When a pack of smartly-uniformed firefighters strode out of Sonia Sotomayor's confirmation hearing Thursday, they were greeted by a throng of reporters-and six girls in green t-shirts, their point-and-shoots at the ready. The members of Greater King David Baptist Church's Girl Scout troop had just listened to two of the firefighters testify, and now they crowded together, photographing the firemen as they walked by. This was the best day of their trip.
The girls paid their way from Baton Rouge to Washington selling Girl Scout cookies (their chapter is in the Cookie Hall of Fame) to learn something about how government works. On Thursday, they met La. Sen. Mary Landrieu and then filed into Sotomayor's hearing. The nominee herself was already gone; she had finished testifying earlier and been replaced by a slate of outside witnesses. But the girls and their chaperones were still interested. They've been following the hearing on T.V. and the radio for the last four days, and they paid close attention to the Ricci v. DeStefano case.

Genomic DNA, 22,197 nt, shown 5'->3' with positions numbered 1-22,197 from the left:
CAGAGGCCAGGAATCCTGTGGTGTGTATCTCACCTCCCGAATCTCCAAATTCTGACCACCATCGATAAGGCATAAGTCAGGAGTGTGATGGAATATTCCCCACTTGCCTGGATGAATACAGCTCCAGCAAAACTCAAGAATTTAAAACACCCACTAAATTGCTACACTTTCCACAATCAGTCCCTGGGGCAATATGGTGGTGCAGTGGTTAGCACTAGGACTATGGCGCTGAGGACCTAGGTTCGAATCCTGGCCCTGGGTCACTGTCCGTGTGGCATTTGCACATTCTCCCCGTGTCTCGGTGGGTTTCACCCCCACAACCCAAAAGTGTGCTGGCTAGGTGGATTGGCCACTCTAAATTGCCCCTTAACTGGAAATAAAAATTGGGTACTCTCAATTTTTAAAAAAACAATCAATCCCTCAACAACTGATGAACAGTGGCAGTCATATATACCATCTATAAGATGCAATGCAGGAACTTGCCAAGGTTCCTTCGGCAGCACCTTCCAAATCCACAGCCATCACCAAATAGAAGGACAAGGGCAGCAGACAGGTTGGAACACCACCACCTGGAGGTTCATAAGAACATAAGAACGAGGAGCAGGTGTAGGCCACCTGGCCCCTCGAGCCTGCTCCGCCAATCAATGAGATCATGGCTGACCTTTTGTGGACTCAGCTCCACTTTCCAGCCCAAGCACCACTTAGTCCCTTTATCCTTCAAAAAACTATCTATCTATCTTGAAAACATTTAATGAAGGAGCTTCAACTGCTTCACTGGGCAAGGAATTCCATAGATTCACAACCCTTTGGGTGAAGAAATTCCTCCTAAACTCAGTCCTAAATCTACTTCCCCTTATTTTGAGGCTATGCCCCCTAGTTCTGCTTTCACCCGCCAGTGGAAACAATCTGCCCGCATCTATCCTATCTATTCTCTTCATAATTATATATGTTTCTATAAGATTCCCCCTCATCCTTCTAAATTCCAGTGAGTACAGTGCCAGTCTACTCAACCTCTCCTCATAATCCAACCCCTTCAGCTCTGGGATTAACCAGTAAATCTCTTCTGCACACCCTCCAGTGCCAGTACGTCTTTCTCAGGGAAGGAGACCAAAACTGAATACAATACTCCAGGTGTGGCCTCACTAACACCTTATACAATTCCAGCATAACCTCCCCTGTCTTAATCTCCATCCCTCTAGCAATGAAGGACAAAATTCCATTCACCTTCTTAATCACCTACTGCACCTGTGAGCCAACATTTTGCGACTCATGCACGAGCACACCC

Never mind that the part of the hearing they watched involved the plaintiffs in a case they thought was without merit. They were just glad to be part of the process. "This is history," troop leader Virginia Castle said. "We are sitting in on history." The girls said they hadn't been forced to come to the hearing of the nominee who could become the first Hispanic and the third woman to sit on the Supreme Court-they wanted to. Two of the six want to be lawyers, and they said they'd learned something about what it might take to make it to the top of the judiciary someday. "I learned color doesn't matter," Katelyn said. "And the Senate is really important."